AES, its partners and guests including TenneT and the European Commission attended yesterday's ribbon-cutting official launch ceremony. Image: AES Energy Storage.
Holland’s national grid operator has said that batteries will be an “excellent alternative” to conventional power plants in providing balancing services, especially as a complement to increased solar and wind deployment.
Gineke van Dijk of TenneT, which serves 41 million end users in the Netherlands and Germany as a transmission system operator (TSO), was speaking at the official unveiling of the AES Netherlands Advancion Energy Storage Array, in Vlissingen in the south west of Holland.
The 10MW array has been grid-connected since mid-January, adding an effective 20MW of flexibility resource to the network, as it can absorb as well as feed power in to the grid. The system will match supply and demand on the local grid by using power stored in its batteries to respond quickly to grid imbalances.
This means that it can be used to smooth out the variability of renewable energy output as it goes onto TenneT’s high voltage transmission network and make existing conventional generation sources dispatchable while providing more grid-specific ancillary services such as primary control reserve (PCR) which require fast response times. The facility will compete in the market for the right to provide these services in Holland, Germany, Switzerland and Austria.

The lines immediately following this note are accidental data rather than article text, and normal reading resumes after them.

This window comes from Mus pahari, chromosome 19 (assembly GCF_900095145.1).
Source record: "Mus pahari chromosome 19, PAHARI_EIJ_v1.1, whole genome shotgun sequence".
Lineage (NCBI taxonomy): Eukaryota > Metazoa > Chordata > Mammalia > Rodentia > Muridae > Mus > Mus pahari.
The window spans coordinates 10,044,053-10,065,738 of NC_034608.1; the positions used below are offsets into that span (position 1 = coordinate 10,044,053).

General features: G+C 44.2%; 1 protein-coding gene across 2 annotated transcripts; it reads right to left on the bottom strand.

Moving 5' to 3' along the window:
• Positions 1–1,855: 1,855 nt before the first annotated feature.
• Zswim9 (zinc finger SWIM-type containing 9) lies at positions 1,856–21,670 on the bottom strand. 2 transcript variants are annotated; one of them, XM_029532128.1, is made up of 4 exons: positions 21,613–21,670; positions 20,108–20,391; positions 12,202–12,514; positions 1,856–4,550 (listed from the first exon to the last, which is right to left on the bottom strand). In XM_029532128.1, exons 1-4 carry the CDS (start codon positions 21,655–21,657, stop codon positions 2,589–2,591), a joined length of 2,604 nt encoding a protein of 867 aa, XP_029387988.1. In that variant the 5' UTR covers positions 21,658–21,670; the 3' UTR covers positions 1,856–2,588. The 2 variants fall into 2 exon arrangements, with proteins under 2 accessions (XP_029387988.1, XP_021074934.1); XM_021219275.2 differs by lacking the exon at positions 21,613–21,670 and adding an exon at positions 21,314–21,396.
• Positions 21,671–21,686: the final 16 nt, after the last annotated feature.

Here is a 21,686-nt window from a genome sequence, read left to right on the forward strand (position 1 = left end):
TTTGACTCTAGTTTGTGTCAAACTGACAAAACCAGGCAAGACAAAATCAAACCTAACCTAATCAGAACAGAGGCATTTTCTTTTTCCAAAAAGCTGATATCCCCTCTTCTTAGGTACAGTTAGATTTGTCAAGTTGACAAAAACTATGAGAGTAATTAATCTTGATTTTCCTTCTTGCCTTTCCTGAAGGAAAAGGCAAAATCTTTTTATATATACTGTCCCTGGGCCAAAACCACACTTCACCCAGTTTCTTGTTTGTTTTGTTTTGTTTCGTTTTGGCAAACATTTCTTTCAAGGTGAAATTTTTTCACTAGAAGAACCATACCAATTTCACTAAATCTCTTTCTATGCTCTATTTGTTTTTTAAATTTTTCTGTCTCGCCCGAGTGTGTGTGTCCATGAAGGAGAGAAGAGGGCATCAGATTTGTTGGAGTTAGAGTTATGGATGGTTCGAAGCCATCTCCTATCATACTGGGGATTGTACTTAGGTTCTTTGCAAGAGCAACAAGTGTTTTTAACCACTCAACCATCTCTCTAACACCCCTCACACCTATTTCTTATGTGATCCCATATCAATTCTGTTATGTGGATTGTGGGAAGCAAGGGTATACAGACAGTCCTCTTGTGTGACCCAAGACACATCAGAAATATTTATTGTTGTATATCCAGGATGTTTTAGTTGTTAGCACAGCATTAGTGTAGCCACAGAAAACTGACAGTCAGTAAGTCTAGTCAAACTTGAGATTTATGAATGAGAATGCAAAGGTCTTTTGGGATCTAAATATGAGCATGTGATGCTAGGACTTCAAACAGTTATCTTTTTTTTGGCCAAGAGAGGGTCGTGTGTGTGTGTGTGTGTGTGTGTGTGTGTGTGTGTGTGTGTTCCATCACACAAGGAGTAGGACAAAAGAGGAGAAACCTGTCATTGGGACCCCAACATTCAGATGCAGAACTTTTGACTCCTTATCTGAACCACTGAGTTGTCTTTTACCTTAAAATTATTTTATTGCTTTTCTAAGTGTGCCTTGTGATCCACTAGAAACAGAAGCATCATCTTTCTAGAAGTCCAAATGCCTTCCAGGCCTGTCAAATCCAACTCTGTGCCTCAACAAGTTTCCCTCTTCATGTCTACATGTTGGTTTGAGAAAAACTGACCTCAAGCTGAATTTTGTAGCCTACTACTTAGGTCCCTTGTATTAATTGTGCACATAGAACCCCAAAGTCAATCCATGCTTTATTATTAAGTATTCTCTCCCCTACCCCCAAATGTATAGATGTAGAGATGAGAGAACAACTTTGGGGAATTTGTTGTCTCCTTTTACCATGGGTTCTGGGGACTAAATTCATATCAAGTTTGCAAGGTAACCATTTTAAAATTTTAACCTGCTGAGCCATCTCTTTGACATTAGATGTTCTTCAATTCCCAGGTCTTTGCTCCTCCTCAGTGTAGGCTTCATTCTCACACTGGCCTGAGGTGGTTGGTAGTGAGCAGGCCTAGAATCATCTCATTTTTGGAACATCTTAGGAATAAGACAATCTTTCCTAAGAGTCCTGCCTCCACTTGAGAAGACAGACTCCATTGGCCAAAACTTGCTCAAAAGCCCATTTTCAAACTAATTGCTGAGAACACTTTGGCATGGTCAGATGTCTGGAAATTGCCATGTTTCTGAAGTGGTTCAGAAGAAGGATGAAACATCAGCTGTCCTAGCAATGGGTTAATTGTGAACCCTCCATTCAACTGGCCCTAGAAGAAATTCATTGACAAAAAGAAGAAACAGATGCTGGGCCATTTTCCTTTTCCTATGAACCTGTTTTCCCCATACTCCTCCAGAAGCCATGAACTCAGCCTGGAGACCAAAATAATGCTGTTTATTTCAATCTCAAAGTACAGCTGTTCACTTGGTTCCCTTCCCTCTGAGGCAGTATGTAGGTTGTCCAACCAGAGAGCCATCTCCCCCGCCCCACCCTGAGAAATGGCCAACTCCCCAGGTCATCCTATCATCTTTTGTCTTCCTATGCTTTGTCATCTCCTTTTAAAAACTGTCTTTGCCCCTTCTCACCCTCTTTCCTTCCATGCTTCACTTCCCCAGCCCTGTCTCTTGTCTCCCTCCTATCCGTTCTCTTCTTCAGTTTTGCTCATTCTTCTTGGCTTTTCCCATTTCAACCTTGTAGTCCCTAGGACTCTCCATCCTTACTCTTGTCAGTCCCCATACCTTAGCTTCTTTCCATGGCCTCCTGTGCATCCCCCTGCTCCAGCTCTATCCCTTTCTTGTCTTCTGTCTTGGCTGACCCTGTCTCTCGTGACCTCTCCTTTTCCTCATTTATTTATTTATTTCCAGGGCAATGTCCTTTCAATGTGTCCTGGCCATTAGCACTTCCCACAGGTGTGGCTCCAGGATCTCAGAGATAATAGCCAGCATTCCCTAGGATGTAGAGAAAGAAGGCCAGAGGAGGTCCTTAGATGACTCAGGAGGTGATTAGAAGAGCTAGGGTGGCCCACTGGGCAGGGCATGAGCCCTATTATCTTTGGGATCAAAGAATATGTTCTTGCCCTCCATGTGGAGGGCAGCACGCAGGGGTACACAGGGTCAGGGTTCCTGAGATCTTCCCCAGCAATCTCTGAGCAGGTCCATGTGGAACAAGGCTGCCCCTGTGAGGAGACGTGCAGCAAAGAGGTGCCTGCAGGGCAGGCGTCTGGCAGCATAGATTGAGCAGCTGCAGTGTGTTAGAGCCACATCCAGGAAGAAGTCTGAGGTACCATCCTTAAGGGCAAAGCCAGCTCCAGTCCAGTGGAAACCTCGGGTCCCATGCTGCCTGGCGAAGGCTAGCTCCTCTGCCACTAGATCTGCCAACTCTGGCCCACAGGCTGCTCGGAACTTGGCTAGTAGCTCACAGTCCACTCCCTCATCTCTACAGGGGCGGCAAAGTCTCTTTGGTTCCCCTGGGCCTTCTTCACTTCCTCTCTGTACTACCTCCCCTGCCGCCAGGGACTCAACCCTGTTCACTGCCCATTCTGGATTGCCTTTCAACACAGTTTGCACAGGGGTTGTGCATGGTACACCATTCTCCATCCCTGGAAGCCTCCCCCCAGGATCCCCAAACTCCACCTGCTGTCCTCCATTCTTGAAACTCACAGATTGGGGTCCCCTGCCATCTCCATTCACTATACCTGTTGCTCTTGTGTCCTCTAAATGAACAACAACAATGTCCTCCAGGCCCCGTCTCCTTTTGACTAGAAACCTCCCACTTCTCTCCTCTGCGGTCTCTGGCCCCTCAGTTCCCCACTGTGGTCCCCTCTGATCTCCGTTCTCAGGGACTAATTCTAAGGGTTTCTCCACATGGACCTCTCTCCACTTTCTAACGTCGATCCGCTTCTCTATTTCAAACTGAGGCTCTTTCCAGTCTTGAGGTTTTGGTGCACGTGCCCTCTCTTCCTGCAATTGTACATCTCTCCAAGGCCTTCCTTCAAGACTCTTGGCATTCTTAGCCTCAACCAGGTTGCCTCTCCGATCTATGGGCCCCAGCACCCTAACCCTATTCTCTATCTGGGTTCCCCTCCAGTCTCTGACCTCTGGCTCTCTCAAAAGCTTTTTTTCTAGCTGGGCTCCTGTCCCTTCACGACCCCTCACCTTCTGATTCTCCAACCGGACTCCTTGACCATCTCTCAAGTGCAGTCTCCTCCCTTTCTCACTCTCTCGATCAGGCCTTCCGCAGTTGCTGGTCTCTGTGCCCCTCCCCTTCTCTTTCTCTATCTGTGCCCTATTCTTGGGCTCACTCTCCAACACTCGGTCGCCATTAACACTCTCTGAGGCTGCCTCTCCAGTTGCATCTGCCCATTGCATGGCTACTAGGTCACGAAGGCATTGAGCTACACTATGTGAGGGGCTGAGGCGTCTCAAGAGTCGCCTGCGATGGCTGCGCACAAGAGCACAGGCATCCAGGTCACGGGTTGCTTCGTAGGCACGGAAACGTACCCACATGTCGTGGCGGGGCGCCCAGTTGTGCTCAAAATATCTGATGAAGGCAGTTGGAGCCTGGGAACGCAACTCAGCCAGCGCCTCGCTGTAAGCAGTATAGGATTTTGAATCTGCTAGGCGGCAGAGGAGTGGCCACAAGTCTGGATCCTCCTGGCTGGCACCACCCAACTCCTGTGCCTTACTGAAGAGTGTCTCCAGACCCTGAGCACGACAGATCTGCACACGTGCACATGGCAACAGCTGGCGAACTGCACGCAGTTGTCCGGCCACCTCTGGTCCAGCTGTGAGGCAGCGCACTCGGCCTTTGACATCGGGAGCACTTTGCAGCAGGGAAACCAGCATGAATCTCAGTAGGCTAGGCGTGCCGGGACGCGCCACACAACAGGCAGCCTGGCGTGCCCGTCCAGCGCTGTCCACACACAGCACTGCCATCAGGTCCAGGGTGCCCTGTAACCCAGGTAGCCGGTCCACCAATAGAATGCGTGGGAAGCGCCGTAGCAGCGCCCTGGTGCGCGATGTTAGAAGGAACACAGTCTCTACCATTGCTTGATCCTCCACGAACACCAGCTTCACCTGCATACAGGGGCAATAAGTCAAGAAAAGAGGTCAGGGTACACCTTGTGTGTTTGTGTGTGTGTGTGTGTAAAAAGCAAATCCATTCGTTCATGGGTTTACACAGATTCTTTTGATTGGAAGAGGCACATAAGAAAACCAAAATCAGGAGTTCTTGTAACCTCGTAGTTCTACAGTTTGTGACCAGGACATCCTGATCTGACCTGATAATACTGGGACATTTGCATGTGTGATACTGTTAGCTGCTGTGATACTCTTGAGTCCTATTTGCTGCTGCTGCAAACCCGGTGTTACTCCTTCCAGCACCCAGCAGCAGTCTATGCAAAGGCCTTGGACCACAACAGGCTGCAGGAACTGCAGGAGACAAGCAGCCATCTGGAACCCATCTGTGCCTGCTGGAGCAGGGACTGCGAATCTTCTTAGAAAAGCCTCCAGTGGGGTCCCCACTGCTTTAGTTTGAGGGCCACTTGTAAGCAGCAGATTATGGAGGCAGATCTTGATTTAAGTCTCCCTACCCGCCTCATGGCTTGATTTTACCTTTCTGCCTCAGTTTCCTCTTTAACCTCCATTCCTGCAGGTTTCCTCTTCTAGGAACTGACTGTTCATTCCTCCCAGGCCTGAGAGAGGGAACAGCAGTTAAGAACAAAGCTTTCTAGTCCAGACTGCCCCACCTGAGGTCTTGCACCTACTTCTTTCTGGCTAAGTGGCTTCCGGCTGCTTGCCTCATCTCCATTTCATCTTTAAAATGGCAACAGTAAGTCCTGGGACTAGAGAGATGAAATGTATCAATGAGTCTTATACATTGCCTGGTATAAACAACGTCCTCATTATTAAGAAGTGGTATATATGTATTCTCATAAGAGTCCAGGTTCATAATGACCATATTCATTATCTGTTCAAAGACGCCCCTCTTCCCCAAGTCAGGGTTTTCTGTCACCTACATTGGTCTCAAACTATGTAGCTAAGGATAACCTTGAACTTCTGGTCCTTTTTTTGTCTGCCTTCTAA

“This AES investment fits perfectly into TenneT's vision that grid stability should be less dependent on large conventional power plants in the future,” van Dijk, who is TenneT’s senior manager for customers and markets, said at the launch.
“If wind and solar energy continue to increase, batteries will be an excellent alternative to take over this role of power plants.”
In related news, Dutch electricity and gas supplier Eneco launched a software-defined power plant in the country last November, which can integrate up to 100MW of distributed generation resources into the network, including CHP and industrial demand side response.